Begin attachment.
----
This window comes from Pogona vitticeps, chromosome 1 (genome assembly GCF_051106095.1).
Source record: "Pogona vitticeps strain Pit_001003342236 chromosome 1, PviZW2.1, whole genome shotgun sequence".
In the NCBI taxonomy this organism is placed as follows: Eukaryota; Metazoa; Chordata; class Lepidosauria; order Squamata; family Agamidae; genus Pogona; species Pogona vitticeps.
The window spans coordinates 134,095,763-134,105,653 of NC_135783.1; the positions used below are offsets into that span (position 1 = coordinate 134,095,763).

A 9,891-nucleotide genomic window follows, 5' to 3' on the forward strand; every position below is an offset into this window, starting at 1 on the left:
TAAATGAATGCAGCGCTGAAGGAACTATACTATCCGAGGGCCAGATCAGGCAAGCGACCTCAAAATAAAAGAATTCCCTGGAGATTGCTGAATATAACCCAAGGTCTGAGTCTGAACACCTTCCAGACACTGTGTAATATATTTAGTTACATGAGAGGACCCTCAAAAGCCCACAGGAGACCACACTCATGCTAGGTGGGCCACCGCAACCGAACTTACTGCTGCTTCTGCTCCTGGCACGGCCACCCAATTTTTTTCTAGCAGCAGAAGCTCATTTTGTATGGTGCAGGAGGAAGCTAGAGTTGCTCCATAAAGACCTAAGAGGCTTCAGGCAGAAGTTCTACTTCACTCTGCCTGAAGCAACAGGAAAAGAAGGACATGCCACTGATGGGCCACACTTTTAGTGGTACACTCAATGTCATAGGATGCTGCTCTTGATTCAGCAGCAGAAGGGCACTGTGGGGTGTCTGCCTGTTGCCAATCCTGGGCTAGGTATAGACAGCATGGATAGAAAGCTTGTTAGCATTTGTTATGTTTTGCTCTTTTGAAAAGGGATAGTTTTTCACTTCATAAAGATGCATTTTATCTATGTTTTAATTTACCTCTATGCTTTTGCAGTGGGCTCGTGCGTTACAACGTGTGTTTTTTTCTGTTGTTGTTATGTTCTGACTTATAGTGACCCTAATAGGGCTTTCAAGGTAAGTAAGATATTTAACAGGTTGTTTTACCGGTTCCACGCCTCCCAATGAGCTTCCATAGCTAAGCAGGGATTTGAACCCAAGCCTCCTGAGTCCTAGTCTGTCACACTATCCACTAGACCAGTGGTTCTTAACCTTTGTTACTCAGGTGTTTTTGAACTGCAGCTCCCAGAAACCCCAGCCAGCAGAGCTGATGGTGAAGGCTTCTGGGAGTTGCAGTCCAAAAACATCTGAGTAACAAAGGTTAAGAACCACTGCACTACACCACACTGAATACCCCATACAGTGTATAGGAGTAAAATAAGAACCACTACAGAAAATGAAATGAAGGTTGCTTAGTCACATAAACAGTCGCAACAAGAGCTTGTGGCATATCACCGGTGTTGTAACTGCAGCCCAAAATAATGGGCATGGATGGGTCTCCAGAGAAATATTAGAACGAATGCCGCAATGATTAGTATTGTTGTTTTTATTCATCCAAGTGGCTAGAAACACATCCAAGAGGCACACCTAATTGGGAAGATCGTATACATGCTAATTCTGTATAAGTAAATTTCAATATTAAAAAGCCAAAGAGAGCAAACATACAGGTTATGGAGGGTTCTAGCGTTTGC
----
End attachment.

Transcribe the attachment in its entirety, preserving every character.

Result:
This window comes from Pogona vitticeps, chromosome 1 (genome assembly GCF_051106095.1).
Source record: "Pogona vitticeps strain Pit_001003342236 chromosome 1, PviZW2.1, whole genome shotgun sequence".
In the NCBI taxonomy this organism is placed as follows: Eukaryota; Metazoa; Chordata; class Lepidosauria; order Squamata; family Agamidae; genus Pogona; species Pogona vitticeps.
The window spans coordinates 134,095,763-134,105,653 of NC_135783.1; the positions used below are offsets into that span (position 1 = coordinate 134,095,763).

A 9,891-nucleotide genomic window follows, 5' to 3' on the forward strand; every position below is an offset into this window, starting at 1 on the left:
TAAATGAATGCAGCGCTGAAGGAACTATACTATCCGAGGGCCAGATCAGGCAAGCGACCTCAAAATAAAAGAATTCCCTGGAGATTGCTGAATATAACCCAAGGTCTGAGTCTGAACACCTTCCAGACACTGTGTAATATATTTAGTTACATGAGAGGACCCTCAAAAGCCCACAGGAGACCACACTCATGCTAGGTGGGCCACCGCAACCGAACTTACTGCTGCTTCTGCTCCTGGCACGGCCACCCAATTTTTTTCTAGCAGCAGAAGCTCATTTTGTATGGTGCAGGAGGAAGCTAGAGTTGCTCCATAAAGACCTAAGAGGCTTCAGGCAGAAGTTCTACTTCACTCTGCCTGAAGCAACAGGAAAAGAAGGACATGCCACTGATGGGCCACACTTTTAGTGGTACACTCAATGTCATAGGATGCTGCTCTTGATTCAGCAGCAGAAGGGCACTGTGGGGTGTCTGCCTGTTGCCAATCCTGGGCTAGGTATAGACAGCATGGATAGAAAGCTTGTTAGCATTTGTTATGTTTTGCTCTTTTGAAAAGGGATAGTTTTTCACTTCATAAAGATGCATTTTATCTATGTTTTAATTTACCTCTATGCTTTTGCAGTGGGCTCGTGCGTTACAACGTGTGTTTTTTTCTGTTGTTGTTATGTTCTGACTTATAGTGACCCTAATAGGGCTTTCAAGGTAAGTAAGATATTTAACAGGTTGTTTTACCGGTTCCACGCCTCCCAATGAGCTTCCATAGCTAAGCAGGGATTTGAACCCAAGCCTCCTGAGTCCTAGTCTGTCACACTATCCACTAGACCAGTGGTTCTTAACCTTTGTTACTCAGGTGTTTTTGAACTGCAGCTCCCAGAAACCCCAGCCAGCAGAGCTGATGGTGAAGGCTTCTGGGAGTTGCAGTCCAAAAACATCTGAGTAACAAAGGTTAAGAACCACTGCACTACACCACACTGAATACCCCATACAGTGTATAGGAGTAAAATAAGAACCACTACAGAAAATGAAATGAAGGTTGCTTAGTCACATAAACAGTCGCAACAAGAGCTTGTGGCATATCACCGGTGTTGTAACTGCAGCCCAAAATAATGGGCATGGATGGGTCTCCAGAGAAATATTAGAACGAATGCCGCAATGATTAGTATTGTTGTTTTTATTCATCCAAGTGGCTAGAAACACATCCAAGAGGCACACCTAATTGGGAAGATCGTATACATGCTAATTCTGTATAAGTAAATTTCAATATTAAAAAGCCAAAGAGAGCAAACATACAGGTTATGGAGGGTTCTAGCGTTTGC